A new report published by illion reveals that the average Australian mortgage holder could be $15,000 worse off each year, with rising servicing costs and inflation pressures. This may lead to a much broader economic impact which could send Australia into a recession. New homeowners under 35 appear to at greatest risk. If they are forced to sell their homes as interest rates rise, they could face substantial debt and, in some cases, even negative equity, if house prices fall to pre-COVID levels.

Michael Landgraf, illion’s Manager of Bureau Analytics, describes the situation as “a perfect storm”. “The fear of missing out has led Australian borrowers to take on a substantial debt burden,” Mr Landgraf said. If property prices drop to 2019 levels, this would result in these borrowers holding “next to no equity” in their property, Mr Landgraf notes. “If we included the buying and selling costs of the property (e.g. agent fees, stamp duty on the land value – estimated as 6%) the residual equity would be 2% of the property’s selling price,” he said. “Therefore, if rising interest rates were to lead to forced property sales, borrowers would be left with limited funds for rebuilding their social stability (e.g. the rental of a property).”

This situation looks even more precarious in regional Australia, where borrowers could be left with a 5% residual debt post-sale. These borrowers would be left to service an outstanding debt without owning the underlying asset, while also needing to find the financial means to manage their life. Borrowers who aren’t forced to sell their property could also be facing a substantial impact on their household budget, as interest rates and living costs rise.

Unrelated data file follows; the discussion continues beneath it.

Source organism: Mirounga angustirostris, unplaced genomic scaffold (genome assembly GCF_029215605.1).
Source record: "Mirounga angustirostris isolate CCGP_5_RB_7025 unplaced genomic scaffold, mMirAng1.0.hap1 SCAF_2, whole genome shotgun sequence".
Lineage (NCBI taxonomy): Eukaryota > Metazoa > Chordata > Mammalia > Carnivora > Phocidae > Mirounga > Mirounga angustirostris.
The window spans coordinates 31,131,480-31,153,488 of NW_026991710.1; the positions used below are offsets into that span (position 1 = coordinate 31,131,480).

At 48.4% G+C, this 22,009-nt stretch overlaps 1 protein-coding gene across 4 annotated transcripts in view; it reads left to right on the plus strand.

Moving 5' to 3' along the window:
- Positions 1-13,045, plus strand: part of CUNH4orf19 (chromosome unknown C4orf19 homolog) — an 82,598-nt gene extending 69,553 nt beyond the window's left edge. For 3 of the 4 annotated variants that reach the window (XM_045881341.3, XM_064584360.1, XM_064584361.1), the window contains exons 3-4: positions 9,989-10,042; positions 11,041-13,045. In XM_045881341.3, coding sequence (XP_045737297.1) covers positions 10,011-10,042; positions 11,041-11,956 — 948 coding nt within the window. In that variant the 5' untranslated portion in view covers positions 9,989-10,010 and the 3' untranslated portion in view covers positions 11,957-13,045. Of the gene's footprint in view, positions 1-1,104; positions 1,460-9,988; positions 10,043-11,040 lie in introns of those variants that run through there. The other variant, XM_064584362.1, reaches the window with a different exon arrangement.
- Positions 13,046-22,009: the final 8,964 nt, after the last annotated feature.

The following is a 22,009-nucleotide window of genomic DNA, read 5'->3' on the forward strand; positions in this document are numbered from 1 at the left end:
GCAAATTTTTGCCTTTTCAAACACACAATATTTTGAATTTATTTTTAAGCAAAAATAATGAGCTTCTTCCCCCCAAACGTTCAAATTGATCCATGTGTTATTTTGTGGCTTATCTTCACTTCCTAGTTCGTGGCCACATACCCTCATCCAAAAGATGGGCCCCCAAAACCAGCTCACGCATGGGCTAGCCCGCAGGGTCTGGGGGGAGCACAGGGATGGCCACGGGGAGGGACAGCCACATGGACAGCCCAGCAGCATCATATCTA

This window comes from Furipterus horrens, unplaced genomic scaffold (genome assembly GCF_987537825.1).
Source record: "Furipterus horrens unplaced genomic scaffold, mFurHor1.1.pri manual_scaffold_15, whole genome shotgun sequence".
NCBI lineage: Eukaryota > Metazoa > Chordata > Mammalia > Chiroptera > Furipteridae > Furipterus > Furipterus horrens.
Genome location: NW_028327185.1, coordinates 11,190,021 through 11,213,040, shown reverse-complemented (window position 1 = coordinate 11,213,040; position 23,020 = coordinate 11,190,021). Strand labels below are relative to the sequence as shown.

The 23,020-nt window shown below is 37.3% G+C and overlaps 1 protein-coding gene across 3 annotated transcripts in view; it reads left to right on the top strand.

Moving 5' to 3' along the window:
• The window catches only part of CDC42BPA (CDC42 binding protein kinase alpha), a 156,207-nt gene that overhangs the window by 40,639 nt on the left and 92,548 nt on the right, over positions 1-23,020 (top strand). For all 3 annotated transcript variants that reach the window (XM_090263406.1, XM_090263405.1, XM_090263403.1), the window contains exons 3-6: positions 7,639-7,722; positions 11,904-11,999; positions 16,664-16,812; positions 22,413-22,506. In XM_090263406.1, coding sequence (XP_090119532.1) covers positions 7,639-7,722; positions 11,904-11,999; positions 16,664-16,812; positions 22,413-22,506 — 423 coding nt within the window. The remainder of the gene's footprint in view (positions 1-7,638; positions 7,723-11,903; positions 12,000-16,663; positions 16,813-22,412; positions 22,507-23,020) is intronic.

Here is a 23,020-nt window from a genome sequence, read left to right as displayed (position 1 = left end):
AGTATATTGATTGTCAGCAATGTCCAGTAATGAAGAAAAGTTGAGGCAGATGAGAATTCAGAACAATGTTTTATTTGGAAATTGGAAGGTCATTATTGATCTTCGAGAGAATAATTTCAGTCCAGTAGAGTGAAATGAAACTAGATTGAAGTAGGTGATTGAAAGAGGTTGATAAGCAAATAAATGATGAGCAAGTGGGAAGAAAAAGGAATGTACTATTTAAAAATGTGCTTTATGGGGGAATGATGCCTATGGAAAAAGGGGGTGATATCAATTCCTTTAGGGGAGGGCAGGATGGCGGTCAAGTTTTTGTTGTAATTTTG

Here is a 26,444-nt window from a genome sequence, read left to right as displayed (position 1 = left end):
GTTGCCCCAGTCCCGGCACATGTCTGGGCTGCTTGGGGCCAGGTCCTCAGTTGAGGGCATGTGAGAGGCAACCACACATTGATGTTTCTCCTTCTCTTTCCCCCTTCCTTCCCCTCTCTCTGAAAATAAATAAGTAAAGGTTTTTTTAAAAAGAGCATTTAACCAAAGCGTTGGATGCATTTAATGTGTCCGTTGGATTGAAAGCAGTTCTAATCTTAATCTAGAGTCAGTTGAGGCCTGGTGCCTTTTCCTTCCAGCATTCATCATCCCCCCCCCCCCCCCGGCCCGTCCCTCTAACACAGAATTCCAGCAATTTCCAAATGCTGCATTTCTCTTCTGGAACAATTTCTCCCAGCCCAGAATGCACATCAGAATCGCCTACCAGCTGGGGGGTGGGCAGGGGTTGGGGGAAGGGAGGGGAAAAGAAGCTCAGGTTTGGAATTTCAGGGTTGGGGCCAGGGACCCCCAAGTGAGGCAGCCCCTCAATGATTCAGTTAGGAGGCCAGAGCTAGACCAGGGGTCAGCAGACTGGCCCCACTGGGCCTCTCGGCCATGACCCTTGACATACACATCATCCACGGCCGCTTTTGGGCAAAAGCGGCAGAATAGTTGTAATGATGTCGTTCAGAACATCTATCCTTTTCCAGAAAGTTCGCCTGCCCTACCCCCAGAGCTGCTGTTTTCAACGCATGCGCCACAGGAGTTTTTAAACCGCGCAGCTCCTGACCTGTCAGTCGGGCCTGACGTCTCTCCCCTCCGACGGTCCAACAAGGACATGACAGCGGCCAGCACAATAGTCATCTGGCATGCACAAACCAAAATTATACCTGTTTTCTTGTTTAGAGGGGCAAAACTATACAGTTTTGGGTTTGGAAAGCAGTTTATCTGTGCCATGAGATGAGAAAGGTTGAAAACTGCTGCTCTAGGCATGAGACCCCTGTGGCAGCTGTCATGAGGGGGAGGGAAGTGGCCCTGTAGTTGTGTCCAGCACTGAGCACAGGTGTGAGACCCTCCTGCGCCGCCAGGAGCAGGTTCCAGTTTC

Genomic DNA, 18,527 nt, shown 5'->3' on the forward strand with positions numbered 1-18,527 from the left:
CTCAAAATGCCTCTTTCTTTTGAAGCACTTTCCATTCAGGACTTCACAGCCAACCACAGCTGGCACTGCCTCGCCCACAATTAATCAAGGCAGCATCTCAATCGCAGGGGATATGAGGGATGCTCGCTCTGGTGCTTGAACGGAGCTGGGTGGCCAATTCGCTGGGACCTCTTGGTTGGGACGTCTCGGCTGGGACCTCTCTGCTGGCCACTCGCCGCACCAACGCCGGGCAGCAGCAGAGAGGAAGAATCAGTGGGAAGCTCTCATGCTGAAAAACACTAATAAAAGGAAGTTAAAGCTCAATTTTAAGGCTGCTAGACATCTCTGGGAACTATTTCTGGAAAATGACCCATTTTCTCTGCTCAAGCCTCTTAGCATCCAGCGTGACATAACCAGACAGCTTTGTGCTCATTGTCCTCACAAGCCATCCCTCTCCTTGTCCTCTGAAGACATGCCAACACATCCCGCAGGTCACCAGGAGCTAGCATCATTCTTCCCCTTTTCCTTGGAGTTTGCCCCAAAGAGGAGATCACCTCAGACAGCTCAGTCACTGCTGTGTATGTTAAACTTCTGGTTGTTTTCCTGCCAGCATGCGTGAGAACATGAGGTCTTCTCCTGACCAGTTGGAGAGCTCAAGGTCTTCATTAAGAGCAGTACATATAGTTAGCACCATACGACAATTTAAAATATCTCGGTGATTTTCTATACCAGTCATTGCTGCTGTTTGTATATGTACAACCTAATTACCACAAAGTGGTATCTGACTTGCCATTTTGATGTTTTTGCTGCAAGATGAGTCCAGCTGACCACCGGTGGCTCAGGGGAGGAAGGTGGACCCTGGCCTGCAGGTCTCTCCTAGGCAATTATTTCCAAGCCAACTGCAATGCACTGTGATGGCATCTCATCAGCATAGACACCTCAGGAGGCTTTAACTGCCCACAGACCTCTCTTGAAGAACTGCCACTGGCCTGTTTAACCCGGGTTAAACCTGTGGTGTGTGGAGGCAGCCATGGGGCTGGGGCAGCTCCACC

illion found that, on average, Australian borrowers who took out a mortgage in 2021 needed an additional $500 per month by the end of 2021 in order to meet rising living costs and service higher mortgage debts.

“A mortgage interest rate-rise of 2.5% over 2022/23 would deplete the monthly household budget by a further $760,” Mr Landgraf said.
In this scenario, borrowers would need to find an additional $15,000 per year to meet these costs, which were unaccounted for when they took out their loan in 2021.

For many, spending on luxuries such as dining out, entertainment and travel would disappear almost completely, while spending on groceries would need to halve to cover rising costs. “Clearly, the financial wellbeing of each household will depend on their available level of savings and income, otherwise the borrower of 2021 may suffer a substantial fall in living standards beyond 2022,” Mr Landgraf said.

The report goes on to identify which Australian groups are likely to be under the highest threat of financial stress, while attempting to determine whether they will be able withstand an economic shock.

The full report can be downloaded here.

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